The name changes depending in which Italian region you are making it!
- 1 1/4 cups semolina (durum wheat) flour, plus more for sprinkling
- 1 cup unbleached all-purpose flour
- 3 extra-large eggs
- 1 tablespoon extra-virgin olive oil
- 1/2 teaspoon fine sea salt, plus more for the cooking water
- To mix the pasta by hand: Measure the flours into a bowl and whisk to combine. Dump the mixture onto a clean work surface to create a mound. Make a wide well in the center. Break the eggs into the well and add the oil and salt. Beat lightly with a fork to break up the eggs. Begin incorporating flour from the inside wall of the mound to form a thick slurry. Once the mixture is too thick to mix, switch to your hands and start kneading. Continue to knead until you have incorporated all of the flour, or enough to make a stiff ball of dough. Knead for a few minutes more, until the dough is smooth.
- To mix in a food processor: Measure the flours and salt into a food processor, then pulse briefly to combine. Break the eggs into the flour mixture, then add the oil. Pulse until the mixture forms large, curd-like crumbs. Turn the mixture out onto a clean work surface and gather it together to form a rough ball; then knead for several minutes to make a smooth, stiff ball of dough. Wrap the dough tightly in plastic wrap and let it rest for 30 minutes at room temperature.
- Line a large rimmed baking sheet with clean kitchen towels and sprinkle with semolina flour.
- Cut the dough into 4 equal pieces and rewrap 3 (so they don’t dry out). Using a hand-crank pasta machine or a stand mixer pasta roller attachment, stretch the piece of dough to a strip about 1/8-inch thick — thicker than you normally would for noodles. Let the sheet dry slightly while you roll out the remaining 3 pieces of dough in the same way.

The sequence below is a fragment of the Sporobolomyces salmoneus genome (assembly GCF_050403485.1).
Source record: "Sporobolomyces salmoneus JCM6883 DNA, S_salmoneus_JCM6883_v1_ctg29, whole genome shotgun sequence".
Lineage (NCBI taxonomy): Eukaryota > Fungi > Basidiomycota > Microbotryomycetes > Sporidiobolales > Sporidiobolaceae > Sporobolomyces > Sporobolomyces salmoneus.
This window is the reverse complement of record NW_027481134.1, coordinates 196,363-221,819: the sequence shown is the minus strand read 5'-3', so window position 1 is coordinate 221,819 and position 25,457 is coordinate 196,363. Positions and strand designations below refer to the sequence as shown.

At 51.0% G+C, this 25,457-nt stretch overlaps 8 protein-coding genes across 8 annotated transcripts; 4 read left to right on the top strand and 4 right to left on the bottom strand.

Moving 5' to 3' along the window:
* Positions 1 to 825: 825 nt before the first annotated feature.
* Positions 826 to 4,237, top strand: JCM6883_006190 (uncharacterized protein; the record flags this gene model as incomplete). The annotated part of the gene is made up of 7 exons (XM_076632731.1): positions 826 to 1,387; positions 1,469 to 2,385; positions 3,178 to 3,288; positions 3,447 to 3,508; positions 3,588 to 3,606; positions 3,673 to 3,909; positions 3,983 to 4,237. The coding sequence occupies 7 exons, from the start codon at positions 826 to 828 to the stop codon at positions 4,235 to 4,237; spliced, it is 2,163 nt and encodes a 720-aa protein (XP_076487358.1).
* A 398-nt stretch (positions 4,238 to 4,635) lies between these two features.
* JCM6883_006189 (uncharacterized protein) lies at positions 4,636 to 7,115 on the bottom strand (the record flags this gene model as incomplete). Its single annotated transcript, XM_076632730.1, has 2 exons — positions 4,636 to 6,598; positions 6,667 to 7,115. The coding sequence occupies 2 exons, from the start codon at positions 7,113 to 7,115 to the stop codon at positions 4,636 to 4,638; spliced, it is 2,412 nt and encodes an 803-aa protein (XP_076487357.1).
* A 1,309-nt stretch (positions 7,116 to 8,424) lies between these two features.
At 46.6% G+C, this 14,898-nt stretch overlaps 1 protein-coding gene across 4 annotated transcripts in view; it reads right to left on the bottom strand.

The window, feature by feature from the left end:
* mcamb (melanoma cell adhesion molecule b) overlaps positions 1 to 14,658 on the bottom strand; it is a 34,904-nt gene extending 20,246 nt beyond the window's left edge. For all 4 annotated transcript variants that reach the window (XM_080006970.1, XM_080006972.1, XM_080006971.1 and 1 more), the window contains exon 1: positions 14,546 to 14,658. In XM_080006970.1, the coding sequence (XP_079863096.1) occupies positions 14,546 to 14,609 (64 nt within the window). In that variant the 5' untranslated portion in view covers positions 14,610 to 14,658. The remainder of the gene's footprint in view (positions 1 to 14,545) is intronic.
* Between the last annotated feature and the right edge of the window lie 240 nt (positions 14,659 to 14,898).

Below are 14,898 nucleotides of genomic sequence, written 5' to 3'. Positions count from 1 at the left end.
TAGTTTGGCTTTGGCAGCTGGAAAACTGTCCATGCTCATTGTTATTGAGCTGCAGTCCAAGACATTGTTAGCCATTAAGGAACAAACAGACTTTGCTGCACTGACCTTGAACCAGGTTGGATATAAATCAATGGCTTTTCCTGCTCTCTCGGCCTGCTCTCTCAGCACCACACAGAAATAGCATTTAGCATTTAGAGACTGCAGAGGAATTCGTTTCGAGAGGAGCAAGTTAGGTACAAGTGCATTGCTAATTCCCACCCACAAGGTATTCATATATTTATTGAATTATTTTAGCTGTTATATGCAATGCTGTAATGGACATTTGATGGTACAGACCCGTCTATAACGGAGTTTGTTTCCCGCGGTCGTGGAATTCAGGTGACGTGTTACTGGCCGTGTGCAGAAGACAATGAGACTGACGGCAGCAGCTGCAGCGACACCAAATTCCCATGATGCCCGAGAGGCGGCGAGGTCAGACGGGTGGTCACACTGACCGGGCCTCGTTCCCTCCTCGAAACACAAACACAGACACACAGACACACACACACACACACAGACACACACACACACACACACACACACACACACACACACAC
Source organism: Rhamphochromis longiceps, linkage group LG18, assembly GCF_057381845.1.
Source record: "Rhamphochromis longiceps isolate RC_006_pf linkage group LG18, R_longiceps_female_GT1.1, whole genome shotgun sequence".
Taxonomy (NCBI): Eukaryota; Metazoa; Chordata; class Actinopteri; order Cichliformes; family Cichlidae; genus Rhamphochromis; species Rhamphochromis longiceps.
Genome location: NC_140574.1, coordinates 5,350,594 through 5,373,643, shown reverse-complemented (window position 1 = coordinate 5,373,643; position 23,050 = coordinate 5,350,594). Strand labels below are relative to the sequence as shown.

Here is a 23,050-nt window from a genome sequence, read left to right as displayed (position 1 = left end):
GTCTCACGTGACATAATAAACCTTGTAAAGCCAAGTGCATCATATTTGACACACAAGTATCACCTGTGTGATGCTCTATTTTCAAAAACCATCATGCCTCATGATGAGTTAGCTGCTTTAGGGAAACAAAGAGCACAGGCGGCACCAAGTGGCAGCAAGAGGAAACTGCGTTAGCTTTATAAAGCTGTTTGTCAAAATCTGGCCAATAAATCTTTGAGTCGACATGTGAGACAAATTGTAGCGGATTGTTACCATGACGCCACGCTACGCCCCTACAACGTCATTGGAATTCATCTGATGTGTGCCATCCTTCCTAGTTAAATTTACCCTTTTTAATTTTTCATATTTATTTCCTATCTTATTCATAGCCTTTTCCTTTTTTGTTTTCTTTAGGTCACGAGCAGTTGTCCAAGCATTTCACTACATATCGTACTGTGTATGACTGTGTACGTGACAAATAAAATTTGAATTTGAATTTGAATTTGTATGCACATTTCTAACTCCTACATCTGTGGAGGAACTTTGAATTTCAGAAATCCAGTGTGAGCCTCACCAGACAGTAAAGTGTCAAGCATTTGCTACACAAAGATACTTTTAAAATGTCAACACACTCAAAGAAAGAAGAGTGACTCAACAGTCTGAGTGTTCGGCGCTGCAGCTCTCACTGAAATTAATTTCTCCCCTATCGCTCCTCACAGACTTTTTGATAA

- If you’re using a traditional chitarra, trim the sheets of pasta so they are about 3 inches shorter than the length of the instrument. (Save the trimmings in plastic wrap and reroll once to make one more sheet of pasta.) Place one sheet on the chitarra. Use a small rolling pin to roll back and forth over the dough, pressing, first gently and then more firmly as you go, to cut through the dough. A wood slat in the bottom of the chitarra will catch the noodles as they fall through the wires. (Some cooks “strum” the chitarra with their fingers to help the noodles drop.) Tip out the noodles, sprinkle them liberally with semolina and wrap them around your hand to form a nest. Set it on the prepared baking sheet. Cut the remaining sheets of pasta in the same way and set them on the baking sheet.
- If you’re using a pasta machine, use the chitarra attachment to cut the noodles. Form them into nests, then transfer to the baking sheet.
- If you’re cutting the spaghetti by hand, sprinkle a pasta sheet liberally with semolina flour. Beginning at one end, roll the sheet up loosely. Use a sharp knife or cleaver to cut the roll crosswise into 1/8-inch-thick noodles. Gently toss the noodles to separate them, sprinkle with more semolina, and place them in a mound on the baking sheet. (They can be held like this for a few hours, or frozen for later use.)
- To cook, bring a large pot of water to a rolling boil over high heat, then salt the water generously. Drop in the chitarra nests and return the water to a boil. Cook for 2 to 3 minutes, until al dente. Drain in a colander set in the sink.